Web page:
The governments of Assam and Maharashtra on Monday said they were unlikely to begin vaccinating all adults from May 1 because of the unavailability of vaccines, The Indian Express reported.

This came two days after four other states – Rajasthan, Punjab, Chhattisgarh and Jharkhand – also expressed their inability to kickstart the third phase of vaccination, alleging that the Centre had hijacked most of the stocks from manufacturers, leaving very little for them.

Coming into force on May 1, phase three opens up vaccinations to all adults above the age of 18. But it also shifts the burden of procuring vaccines for the 18-45 age band entirely on state governments.

Unidentified officials from Maharashtra told The Indian Express that authorities were struggling to arrange for stocks for vaccinating adults up to 44 years of age, which is the largest demographic group in the state.

The Maharashtra government also wrote to the two vaccine manufacturers in India – the Serum Institute and Bharat Biotech – but has received no official response, the newspaper reported.

“Informally, we are in touch with all three manufacturers, including Dr Reddy’s Labs,” a state official told The Indian Express. “But the existing stock seems to have been booked by the Union government.” A third vaccine Sputnik V – developed in Russia and to be imported and sold in India by Dr Reddy’s Laboratories – has also been approved by the Indian drug regulator.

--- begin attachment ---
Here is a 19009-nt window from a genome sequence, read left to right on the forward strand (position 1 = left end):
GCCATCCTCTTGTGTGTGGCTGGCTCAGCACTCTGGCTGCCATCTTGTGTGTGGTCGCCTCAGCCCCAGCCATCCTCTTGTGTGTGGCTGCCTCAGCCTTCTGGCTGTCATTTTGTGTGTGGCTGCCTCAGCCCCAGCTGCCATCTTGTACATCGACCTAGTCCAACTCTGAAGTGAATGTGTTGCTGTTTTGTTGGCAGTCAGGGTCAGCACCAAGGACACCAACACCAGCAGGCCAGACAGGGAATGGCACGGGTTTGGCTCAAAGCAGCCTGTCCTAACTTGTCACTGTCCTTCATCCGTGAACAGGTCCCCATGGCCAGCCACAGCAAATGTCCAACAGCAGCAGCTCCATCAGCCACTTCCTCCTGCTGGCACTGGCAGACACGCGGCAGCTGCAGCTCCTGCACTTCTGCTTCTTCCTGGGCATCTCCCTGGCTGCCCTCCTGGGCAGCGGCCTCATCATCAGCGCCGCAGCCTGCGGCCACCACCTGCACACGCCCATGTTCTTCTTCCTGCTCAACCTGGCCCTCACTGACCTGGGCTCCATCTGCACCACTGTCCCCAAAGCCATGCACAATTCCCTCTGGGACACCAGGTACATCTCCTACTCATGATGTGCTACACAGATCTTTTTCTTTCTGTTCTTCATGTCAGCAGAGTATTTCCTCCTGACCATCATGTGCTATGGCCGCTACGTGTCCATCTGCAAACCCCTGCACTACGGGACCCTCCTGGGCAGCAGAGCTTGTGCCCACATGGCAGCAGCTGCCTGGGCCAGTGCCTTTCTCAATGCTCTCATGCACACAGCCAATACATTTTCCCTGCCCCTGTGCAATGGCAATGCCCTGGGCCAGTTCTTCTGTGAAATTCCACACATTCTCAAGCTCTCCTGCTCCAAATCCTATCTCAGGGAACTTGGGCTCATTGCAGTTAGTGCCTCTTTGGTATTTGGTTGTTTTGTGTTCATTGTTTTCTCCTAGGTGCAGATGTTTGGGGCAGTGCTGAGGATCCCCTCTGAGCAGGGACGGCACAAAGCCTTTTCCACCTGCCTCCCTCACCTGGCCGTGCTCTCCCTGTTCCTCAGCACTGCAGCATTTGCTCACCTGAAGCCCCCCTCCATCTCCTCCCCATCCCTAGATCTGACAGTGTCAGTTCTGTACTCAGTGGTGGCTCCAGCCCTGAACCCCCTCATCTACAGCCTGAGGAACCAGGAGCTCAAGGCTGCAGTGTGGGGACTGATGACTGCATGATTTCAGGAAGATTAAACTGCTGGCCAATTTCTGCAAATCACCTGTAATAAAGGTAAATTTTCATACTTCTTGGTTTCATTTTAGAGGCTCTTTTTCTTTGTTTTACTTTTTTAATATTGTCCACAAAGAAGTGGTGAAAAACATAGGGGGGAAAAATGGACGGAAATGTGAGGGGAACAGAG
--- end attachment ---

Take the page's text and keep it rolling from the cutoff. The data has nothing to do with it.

An official from the state Directorate of Health Services said, “Our communication channel with SII [Serum Institute of India] is open. We are in constant dialogue but we still do not know how much stock, if at all, it can supply within the next few days.”

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Maharashtra is among the states and Union Territories that have announced free vaccines for its adult population. Others in the camp are Delhi, Gujarat, Odisha, Rajasthan, Madhya Pradesh, Jammu and Kashmir, Kerala, Chhattisgarh, Karnataka, Uttar Pradesh, Assam, Jharkhand, Punjab, Himachal Pradesh, Goa, Sikkim, Bihar, West Bengal, Andhra Pradesh, Telangana and Haryana.

The state is also working on a global tender to import vaccines from other countries.


Meanwhile in Assam, Health Minister Himanta Biswa Sarma too expressed doubts about whether vaccination of 18-45-year-olds will begin in the state by the first week of May. He cited the shortage of vaccines, but also pointed toward the results of Assembly elections in the state, scheduled to be announced on May 2.

“Vaccine order has been given to Bharat Biotech and Serum Institute,” he said, according to The Indian Express. “When they provide us the vaccines, only then can we begin the vaccination.”

Referring to the election results, Sarma added, “Because of these processes, I don’t think vaccination of the 18-45 bracket will begin in the first week of May. But registration will begin on the portal.”

New vaccine policy

The Ministry of Health issued a statement on April 19 saying vaccine manufacturers will have to allot 50% of the doses produced to the Centre. These vaccines will be allocated to the states on the basis of a set formula and will only be used for those who are currently eligible for the vaccines: health care workers, front line workers and all adults over the age of 45.

The manufacturers will be allowed to sell the other 50% to state governments and in the open market. Unlike the 50% acquired by the Centre, at prices negotiated by the government of India, the manufacturers will be permitted to set “a pre-determined rate in a transparent manner” for the vaccines being sold to states and private entities.

In other words, state governments that choose to vaccinate adults in the age group of 18 to 45 will have to purchase vaccines directly from the manufacturers, rather than relying on the bargaining power of the Centre.